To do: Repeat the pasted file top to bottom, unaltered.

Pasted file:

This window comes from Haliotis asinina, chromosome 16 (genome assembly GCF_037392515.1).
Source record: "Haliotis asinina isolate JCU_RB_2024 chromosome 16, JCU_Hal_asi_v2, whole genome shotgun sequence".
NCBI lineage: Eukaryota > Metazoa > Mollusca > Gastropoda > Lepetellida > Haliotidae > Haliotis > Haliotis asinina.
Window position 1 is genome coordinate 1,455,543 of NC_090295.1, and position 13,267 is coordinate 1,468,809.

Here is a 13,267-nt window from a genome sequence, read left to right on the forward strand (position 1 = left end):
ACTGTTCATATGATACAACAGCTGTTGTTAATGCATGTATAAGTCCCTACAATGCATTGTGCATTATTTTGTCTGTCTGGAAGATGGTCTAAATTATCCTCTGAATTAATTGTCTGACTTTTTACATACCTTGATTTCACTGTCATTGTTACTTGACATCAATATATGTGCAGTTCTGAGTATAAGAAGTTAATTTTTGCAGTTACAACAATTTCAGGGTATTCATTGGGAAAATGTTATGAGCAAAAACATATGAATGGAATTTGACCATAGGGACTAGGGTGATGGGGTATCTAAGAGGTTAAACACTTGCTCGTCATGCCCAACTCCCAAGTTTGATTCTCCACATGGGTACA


This window comes from Haliotis asinina, chromosome 16 (genome assembly GCF_037392515.1).
Source record: "Haliotis asinina isolate JCU_RB_2024 chromosome 16, JCU_Hal_asi_v2, whole genome shotgun sequence".
NCBI lineage: Eukaryota > Metazoa > Mollusca > Gastropoda > Lepetellida > Haliotidae > Haliotis > Haliotis asinina.
Window position 1 is genome coordinate 1,455,543 of NC_090295.1, and position 13,267 is coordinate 1,468,809.

Here is a 13,267-nt window from a genome sequence, read left to right on the forward strand (position 1 = left end):
ACTGTTCATATGATACAACAGCTGTTGTTAATGCATGTATAAGTCCCTACAATGCATTGTGCATTATTTTGTCTGTCTGGAAGATGGTCTAAATTATCCTCTGAATTAATTGTCTGACTTTTTACATACCTTGATTTCACTGTCATTGTTACTTGACATCAATATATGTGCAGTTCTGAGTATAAGAAGTTAATTTTTGCAGTTACAACAATTTCAGGGTATTCATTGGGAAAATGTTATGAGCAAAAACATATGAATGGAATTTGACCATAGGGACTAGGGTGATGGGGTATCTAAGAGGTTAAACACTTGCTCGTCATGCCCAACTCCCAAGTTTGATTCTCCACATGGGTACA